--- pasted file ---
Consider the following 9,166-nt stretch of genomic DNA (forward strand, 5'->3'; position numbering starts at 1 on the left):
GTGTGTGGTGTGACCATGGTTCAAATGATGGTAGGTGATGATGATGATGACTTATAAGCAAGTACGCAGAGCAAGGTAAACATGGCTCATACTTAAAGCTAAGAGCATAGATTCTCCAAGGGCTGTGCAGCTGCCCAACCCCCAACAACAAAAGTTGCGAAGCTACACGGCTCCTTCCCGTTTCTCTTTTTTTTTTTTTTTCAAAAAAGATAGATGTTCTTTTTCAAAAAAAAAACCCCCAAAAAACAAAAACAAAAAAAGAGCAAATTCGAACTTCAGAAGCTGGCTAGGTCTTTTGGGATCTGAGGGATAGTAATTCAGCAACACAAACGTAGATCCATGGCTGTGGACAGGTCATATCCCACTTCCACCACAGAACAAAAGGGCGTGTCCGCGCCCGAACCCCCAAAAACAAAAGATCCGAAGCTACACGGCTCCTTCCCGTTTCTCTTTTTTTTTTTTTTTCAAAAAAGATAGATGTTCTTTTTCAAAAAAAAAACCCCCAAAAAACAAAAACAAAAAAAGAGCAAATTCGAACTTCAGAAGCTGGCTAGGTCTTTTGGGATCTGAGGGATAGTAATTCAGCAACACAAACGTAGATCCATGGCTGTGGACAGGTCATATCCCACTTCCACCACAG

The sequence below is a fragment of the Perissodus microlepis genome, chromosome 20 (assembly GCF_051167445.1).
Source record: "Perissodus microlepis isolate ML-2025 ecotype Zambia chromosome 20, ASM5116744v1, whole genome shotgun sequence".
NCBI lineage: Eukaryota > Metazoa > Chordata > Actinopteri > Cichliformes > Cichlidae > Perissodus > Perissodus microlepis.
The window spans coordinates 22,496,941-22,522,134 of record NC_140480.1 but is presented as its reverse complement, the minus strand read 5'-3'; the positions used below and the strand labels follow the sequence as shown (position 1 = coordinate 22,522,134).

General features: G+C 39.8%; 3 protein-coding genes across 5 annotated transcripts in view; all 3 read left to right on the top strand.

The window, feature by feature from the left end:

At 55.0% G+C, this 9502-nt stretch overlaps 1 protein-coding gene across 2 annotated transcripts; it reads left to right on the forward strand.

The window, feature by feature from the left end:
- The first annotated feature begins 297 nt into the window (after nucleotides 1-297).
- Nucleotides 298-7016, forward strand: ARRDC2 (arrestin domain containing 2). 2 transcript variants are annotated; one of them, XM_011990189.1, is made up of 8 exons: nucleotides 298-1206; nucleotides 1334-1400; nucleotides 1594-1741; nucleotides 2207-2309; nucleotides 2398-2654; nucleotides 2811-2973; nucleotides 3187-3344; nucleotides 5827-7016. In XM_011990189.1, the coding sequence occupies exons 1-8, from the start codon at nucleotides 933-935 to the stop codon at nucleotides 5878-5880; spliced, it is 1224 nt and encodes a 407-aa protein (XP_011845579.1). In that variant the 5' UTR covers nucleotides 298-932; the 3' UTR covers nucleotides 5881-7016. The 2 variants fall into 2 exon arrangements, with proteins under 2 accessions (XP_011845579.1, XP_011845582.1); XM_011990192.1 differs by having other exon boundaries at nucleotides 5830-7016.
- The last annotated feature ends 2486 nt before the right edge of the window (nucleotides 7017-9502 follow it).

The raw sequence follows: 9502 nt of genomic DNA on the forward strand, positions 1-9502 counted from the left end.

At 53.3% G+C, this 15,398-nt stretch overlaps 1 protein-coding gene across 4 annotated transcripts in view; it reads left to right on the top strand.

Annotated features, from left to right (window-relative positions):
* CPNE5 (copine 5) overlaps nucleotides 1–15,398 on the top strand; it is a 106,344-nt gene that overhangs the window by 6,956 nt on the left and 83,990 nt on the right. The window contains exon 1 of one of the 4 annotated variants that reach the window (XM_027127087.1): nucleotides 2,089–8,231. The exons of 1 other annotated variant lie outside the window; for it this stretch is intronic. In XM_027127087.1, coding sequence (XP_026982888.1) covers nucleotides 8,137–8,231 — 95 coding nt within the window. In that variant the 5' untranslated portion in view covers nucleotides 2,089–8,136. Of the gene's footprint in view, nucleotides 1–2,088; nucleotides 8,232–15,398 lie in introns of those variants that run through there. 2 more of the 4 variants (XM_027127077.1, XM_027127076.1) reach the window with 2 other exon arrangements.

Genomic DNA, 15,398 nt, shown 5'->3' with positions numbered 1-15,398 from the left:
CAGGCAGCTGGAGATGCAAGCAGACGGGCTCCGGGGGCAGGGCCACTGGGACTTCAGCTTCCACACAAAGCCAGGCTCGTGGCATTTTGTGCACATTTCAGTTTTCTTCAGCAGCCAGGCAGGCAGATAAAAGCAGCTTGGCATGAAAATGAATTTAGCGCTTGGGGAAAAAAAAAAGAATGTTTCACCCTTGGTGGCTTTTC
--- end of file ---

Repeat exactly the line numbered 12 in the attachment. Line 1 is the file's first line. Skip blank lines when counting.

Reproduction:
- Nucleotides 298-7016, forward strand: ARRDC2 (arrestin domain containing 2). 2 transcript variants are annotated; one of them, XM_011990189.1, is made up of 8 exons: nucleotides 298-1206; nucleotides 1334-1400; nucleotides 1594-1741; nucleotides 2207-2309; nucleotides 2398-2654; nucleotides 2811-2973; nucleotides 3187-3344; nucleotides 5827-7016. In XM_011990189.1, the coding sequence occupies exons 1-8, from the start codon at nucleotides 933-935 to the stop codon at nucleotides 5878-5880; spliced, it is 1224 nt and encodes a 407-aa protein (XP_011845579.1). In that variant the 5' UTR covers nucleotides 298-932; the 3' UTR covers nucleotides 5881-7016. The 2 variants fall into 2 exon arrangements, with proteins under 2 accessions (XP_011845579.1, XP_011845582.1); XM_011990192.1 differs by having other exon boundaries at nucleotides 5830-7016.